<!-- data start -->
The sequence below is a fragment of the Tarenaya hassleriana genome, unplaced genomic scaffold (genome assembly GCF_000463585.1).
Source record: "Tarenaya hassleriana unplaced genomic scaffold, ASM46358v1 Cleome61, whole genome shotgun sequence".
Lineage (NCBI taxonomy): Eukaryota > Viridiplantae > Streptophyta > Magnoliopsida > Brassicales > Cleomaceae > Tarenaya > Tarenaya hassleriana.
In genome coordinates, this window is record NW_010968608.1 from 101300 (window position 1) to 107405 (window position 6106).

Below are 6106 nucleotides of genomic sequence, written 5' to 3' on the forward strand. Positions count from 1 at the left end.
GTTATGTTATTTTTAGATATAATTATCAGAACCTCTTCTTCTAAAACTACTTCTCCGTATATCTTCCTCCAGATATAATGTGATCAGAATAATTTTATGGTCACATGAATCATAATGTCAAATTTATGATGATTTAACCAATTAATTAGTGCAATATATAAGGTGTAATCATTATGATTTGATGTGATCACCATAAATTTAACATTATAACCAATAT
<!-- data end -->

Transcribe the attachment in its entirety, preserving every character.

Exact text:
The sequence below is a fragment of the Tarenaya hassleriana genome, unplaced genomic scaffold (genome assembly GCF_000463585.1).
Source record: "Tarenaya hassleriana unplaced genomic scaffold, ASM46358v1 Cleome61, whole genome shotgun sequence".
Lineage (NCBI taxonomy): Eukaryota > Viridiplantae > Streptophyta > Magnoliopsida > Brassicales > Cleomaceae > Tarenaya > Tarenaya hassleriana.
In genome coordinates, this window is record NW_010968608.1 from 101300 (window position 1) to 107405 (window position 6106).

Below are 6106 nucleotides of genomic sequence, written 5' to 3' on the forward strand. Positions count from 1 at the left end.
GTTATGTTATTTTTAGATATAATTATCAGAACCTCTTCTTCTAAAACTACTTCTCCGTATATCTTCCTCCAGATATAATGTGATCAGAATAATTTTATGGTCACATGAATCATAATGTCAAATTTATGATGATTTAACCAATTAATTAGTGCAATATATAAGGTGTAATCATTATGATTTGATGTGATCACCATAAATTTAACATTATAACCAATAT